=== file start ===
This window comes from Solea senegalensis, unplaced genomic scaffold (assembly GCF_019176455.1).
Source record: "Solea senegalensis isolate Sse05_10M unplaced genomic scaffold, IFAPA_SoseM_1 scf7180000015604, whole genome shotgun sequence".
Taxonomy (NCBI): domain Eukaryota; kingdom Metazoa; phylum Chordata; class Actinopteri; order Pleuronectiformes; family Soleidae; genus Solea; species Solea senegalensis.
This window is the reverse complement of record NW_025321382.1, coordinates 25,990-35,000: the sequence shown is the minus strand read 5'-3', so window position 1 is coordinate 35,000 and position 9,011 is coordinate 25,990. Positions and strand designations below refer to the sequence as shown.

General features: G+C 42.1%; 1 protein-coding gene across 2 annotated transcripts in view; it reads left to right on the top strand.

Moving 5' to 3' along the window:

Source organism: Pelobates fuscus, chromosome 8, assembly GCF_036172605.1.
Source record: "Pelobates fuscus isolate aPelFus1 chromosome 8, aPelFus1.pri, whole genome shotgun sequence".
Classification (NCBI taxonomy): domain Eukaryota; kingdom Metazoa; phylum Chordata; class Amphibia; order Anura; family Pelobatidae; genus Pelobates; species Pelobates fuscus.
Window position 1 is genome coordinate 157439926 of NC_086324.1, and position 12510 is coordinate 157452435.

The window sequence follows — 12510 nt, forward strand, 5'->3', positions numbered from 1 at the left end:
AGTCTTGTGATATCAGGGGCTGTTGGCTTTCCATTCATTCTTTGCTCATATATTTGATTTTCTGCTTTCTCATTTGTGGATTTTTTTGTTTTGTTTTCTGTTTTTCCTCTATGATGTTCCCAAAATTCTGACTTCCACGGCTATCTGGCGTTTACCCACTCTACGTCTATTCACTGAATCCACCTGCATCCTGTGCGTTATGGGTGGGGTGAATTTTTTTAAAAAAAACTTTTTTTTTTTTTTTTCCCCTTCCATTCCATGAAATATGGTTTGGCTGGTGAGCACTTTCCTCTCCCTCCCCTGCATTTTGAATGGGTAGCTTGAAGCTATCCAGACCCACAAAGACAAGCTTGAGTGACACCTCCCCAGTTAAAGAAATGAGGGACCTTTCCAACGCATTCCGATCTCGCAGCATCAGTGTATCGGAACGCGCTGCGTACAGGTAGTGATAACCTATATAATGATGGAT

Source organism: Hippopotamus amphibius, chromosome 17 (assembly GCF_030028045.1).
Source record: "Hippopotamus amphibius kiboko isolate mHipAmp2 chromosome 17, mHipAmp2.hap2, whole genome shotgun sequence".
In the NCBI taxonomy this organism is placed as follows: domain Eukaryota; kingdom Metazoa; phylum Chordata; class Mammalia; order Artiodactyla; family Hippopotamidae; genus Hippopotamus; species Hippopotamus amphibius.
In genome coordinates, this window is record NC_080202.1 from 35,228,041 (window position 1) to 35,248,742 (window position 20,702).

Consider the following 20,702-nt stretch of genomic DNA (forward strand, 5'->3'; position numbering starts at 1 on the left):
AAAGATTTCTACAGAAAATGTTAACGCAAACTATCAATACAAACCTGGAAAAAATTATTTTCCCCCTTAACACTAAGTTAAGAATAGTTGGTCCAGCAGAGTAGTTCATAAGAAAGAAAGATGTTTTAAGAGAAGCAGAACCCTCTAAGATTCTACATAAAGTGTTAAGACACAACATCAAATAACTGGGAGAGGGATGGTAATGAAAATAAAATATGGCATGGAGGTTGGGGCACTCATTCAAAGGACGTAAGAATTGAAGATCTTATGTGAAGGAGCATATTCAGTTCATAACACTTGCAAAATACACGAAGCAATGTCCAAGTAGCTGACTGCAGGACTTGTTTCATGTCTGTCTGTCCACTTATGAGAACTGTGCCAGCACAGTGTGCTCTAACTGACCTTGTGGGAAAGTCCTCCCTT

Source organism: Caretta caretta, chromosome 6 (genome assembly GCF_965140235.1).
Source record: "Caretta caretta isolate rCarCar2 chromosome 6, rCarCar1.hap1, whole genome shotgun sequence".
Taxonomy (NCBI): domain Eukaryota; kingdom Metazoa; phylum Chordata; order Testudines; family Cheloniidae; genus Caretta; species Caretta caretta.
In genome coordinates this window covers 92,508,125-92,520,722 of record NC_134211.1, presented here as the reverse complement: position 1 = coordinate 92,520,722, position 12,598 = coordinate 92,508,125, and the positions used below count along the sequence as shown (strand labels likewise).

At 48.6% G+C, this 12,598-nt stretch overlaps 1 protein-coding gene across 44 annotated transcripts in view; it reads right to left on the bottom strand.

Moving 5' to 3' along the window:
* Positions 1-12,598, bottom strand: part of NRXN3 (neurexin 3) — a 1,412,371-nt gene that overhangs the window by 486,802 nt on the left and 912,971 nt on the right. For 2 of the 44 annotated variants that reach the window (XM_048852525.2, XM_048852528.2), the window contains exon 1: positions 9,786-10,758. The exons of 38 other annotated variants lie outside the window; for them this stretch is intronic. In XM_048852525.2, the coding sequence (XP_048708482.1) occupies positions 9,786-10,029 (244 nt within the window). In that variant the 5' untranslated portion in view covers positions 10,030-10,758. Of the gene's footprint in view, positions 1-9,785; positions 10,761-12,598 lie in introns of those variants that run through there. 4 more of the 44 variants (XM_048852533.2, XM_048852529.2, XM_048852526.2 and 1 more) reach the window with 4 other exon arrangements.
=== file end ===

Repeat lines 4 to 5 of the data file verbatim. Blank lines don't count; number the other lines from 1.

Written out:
This window is the reverse complement of record NW_025321382.1, coordinates 25,990-35,000: the sequence shown is the minus strand read 5'-3', so window position 1 is coordinate 35,000 and position 9,011 is coordinate 25,990. Positions and strand designations below refer to the sequence as shown.

General features: G+C 42.1%; 1 protein-coding gene across 2 annotated transcripts in view; it reads left to right on the top strand.